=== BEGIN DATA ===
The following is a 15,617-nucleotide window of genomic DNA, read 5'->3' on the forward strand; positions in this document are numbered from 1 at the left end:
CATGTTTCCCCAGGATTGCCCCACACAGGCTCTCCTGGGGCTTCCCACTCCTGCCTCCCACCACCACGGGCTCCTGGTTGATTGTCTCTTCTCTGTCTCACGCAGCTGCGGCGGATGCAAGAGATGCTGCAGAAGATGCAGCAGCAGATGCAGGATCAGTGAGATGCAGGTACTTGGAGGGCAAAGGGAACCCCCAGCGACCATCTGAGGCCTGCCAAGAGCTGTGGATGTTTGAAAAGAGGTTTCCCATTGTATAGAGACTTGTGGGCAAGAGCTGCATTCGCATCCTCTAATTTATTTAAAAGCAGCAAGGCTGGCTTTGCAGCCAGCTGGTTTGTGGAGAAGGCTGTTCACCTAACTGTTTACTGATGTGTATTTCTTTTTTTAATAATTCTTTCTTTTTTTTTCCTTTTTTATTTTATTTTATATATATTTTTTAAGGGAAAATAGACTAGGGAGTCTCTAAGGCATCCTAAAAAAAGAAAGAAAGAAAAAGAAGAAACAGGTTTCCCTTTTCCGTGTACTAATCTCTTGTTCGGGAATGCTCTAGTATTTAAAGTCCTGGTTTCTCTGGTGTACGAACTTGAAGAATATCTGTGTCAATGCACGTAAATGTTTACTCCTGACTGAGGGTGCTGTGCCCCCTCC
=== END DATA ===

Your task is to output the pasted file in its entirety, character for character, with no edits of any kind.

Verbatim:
The following is a 15,617-nucleotide window of genomic DNA, read 5'->3' on the forward strand; positions in this document are numbered from 1 at the left end:
CATGTTTCCCCAGGATTGCCCCACACAGGCTCTCCTGGGGCTTCCCACTCCTGCCTCCCACCACCACGGGCTCCTGGTTGATTGTCTCTTCTCTGTCTCACGCAGCTGCGGCGGATGCAAGAGATGCTGCAGAAGATGCAGCAGCAGATGCAGGATCAGTGAGATGCAGGTACTTGGAGGGCAAAGGGAACCCCCAGCGACCATCTGAGGCCTGCCAAGAGCTGTGGATGTTTGAAAAGAGGTTTCCCATTGTATAGAGACTTGTGGGCAAGAGCTGCATTCGCATCCTCTAATTTATTTAAAAGCAGCAAGGCTGGCTTTGCAGCCAGCTGGTTTGTGGAGAAGGCTGTTCACCTAACTGTTTACTGATGTGTATTTCTTTTTTTAATAATTCTTTCTTTTTTTTTCCTTTTTTATTTTATTTTATATATATTTTTTAAGGGAAAATAGACTAGGGAGTCTCTAAGGCATCCTAAAAAAAGAAAGAAAGAAAAAGAAGAAACAGGTTTCCCTTTTCCGTGTACTAATCTCTTGTTCGGGAATGCTCTAGTATTTAAAGTCCTGGTTTCTCTGGTGTACGAACTTGAAGAATATCTGTGTCAATGCACGTAAATGTTTACTCCTGACTGAGGGTGCTGTGCCCCCTCC